Clearing and Payment Systems: The Role of the Central Bank

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Clearing and Payment Systems: The Role of the Central Bank

Two themes of the Central Banking Seminar are directly relevant to consideration of payment system issues. One is the interdependencies of different functions normally performed by a central bank. In this regard, I know of no other aspect of the central bank's responsibility that requires more cooperation and coordination among the various central banking disciplines than the payment system does. A second theme of the seminar is the role of the central bank in dealing with financial crises. Stress on a nation's payment system is often one of the earliest and most direct manifestations of financial crisis. Indeed, the payment system may be a direct channel through which liquidity and credit problems are transferred from one participant in the financial system to another. Such transfers have the potential to create systemic liquidity and credit problems that are of direct concern to the central bank. As a result, central banks are increasingly focusing on proper safeguards to allow payment system participants not only to control their risk, but also to prevent the contagion of systemic risk.

Because it has relevance for a range of central bank disciplines and functions and because it can become a focus of crisis management, the payment system does indeed deserve a prominent place in the thinking of central bankers. Yet, until the last decade or so, interest in payment system issues has been of secondary importance on the central banking agenda. The payment system has traditionally been almost exclusively the province of central bank staff members with operations and automation responsibilities, reflecting the view that the payment system is essentially a mechanical process. Along these lines, the literature on the payment system has traditionally been slanted toward analyses of economic efficiency, with much of the literature framed in the context of the economics of the firm. The payment system has now entered the mainstream for central bankers, although, admittedly, the degree of interest varies from country to country.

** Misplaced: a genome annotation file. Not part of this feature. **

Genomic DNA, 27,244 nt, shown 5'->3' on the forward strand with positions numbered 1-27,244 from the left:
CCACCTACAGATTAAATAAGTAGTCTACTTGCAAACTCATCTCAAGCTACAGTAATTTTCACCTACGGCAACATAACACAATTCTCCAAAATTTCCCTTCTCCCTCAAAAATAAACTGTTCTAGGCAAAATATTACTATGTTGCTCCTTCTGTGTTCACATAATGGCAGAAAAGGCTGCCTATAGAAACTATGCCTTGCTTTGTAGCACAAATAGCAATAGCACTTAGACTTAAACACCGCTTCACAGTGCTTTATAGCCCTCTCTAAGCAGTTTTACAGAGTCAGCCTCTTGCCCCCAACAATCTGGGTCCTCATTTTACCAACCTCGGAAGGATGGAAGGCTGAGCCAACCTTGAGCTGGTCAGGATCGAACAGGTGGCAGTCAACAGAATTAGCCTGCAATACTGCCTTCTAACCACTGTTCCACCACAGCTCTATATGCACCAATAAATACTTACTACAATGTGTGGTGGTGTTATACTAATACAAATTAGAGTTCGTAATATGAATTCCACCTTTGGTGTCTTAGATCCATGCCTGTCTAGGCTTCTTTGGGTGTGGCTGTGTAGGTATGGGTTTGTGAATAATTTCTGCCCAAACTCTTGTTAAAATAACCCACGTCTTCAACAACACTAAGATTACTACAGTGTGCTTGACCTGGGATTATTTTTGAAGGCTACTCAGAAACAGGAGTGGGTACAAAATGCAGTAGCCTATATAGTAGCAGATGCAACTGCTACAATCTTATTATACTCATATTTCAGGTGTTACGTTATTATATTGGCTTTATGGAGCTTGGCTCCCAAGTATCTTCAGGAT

This paper has three main parts. First, to provide a common frame of reference, I develop a model of the payment system, with special reference to the essential role of the central bank. Second, I discuss the implications of the public policy and supervisory roles of the central bank in the payment system. These implications include (1) the need to establish public policies to guide the structure of newly developing private clearing and settlement arrangements, in terms of both their integrity and efficiency, and (2) the need for supervision of private clearing arrangements, not only domestically, but also for cross-border systems, in close cooperation with foreign central banks. Finally, I examine the role of the central bank as operator of a large-value, interbank payment mechanism. Special attention is given to the implications of the central bank's role as a source of intraday liquidity to the financial system and to the "safety net" attributes associated with access to a large-value transfer mechanism.

Model of the Payment System

In the simplest terms, the payment system is the apparatus through which obligations incurred as a result of economic activity are discharged through transfers of monetary value. The payment system is used primarily for simple day-to-day activities, such as retail transactions, that may be paid by using a very rudimentary, but nonetheless very effective, payment mechanism, such as cash.(1) If the obligation is not discharged immediately (or in "real time," to use technical language) by using cash, then an alternative payment instrument, such as a paper or electronic credit or debit order, must be used. For payment orders, the process of discharging the obligation can be divided conceptually into two parts. The first part is the clearing process in which payment information is conveyed from the payor to the payee, probably through intermediary banks. …